FBI Pushing Tech Firms to Write Own Backdoors Into Encrypted Messaging Apps, Director Tells Congress

The US has on spurious grounds banned Chinese tech firms for ostensibly placing surveillance backdoors into their technology on behalf of the Chinese government. However, the head of the US’ Federal Bureau of Investigation has revealed the law enforcement agency is pressuring tech firms to do just that.

During testimony to a US Senate panel on Tuesday, FBI Director Christopher Wray said the bureau was working with tech giants and social media companies to monitor and crack down on “extremist” coordination in the wake of the January 6 attack on the US Capitol by supporters of former US President Donald Trump.

The federal police chief’s Tuesday testimony was his first appearance on Capitol Hill since the events of January 6, when Trump supporters stormed the national legislature and temporarily dispersed Congress in an attempt to reverse the outcome of the November 2020 election, which Trump lost. Four rioters and one Capitol Police officer died in the incident, which ultimately failed at its goal.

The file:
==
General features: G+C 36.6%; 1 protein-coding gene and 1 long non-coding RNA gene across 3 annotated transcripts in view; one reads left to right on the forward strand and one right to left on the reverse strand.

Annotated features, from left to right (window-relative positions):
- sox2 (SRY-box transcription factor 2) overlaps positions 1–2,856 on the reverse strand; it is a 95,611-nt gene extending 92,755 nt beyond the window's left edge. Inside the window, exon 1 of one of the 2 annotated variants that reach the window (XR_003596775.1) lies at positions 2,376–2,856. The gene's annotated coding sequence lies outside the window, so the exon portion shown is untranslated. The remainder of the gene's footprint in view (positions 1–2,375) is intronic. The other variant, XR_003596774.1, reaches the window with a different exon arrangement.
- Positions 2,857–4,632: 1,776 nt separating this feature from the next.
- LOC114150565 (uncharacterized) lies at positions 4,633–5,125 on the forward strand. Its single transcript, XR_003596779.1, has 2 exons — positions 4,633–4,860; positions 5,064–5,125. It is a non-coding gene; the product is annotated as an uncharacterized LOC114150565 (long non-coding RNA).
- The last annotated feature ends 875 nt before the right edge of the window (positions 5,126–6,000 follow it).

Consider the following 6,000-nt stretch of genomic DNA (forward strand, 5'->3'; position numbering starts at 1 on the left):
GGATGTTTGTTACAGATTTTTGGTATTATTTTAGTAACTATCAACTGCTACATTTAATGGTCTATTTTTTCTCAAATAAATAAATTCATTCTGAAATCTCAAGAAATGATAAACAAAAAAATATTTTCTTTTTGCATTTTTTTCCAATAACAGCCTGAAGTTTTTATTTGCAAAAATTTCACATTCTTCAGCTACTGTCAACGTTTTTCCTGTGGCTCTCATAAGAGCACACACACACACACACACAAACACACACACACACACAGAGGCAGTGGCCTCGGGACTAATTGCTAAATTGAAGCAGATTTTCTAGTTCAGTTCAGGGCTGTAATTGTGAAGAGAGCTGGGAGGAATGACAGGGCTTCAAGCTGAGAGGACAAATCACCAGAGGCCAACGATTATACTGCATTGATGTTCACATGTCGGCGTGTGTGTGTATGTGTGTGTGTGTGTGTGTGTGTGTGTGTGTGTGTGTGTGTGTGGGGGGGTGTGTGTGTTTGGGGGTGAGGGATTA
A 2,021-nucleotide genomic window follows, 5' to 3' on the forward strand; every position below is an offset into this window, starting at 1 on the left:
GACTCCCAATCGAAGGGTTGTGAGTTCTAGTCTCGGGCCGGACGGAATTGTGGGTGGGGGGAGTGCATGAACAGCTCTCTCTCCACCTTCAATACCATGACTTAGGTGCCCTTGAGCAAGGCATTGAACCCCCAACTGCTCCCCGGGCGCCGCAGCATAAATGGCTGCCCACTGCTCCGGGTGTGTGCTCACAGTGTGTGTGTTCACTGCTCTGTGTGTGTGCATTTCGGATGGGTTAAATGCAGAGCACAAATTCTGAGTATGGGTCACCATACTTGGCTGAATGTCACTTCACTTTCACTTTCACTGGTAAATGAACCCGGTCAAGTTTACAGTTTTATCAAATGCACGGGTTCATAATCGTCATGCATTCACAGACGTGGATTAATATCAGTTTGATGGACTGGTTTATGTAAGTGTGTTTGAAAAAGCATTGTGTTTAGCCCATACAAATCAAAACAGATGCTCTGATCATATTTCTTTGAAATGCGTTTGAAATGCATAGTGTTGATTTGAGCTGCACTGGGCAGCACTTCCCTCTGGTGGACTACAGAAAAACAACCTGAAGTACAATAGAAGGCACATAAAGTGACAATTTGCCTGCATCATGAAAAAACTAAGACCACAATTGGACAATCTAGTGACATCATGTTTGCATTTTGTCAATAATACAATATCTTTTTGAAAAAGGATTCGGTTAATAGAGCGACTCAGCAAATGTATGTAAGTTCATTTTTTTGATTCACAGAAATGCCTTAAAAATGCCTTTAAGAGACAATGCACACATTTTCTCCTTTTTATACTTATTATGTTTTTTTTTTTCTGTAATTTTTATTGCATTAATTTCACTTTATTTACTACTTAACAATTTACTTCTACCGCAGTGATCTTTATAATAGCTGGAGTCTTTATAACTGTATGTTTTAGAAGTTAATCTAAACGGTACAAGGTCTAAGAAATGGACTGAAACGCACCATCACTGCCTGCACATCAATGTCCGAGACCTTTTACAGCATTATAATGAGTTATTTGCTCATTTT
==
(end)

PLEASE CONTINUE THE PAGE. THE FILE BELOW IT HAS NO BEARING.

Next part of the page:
In the two months since the assault, the FBI has arrested more than 270 suspects, many on charges that include conspiracy and sedition. However, he noted on Tuesday that despite use of the term and enthusiasm for making it an official crime by many lawmakers, there is no specific charge for “domestic terrorism.” However, Wray did describe some of the insurrectionists as coming to Washington, DC, with “plans and intentions to engage in … domestic terrorism.”


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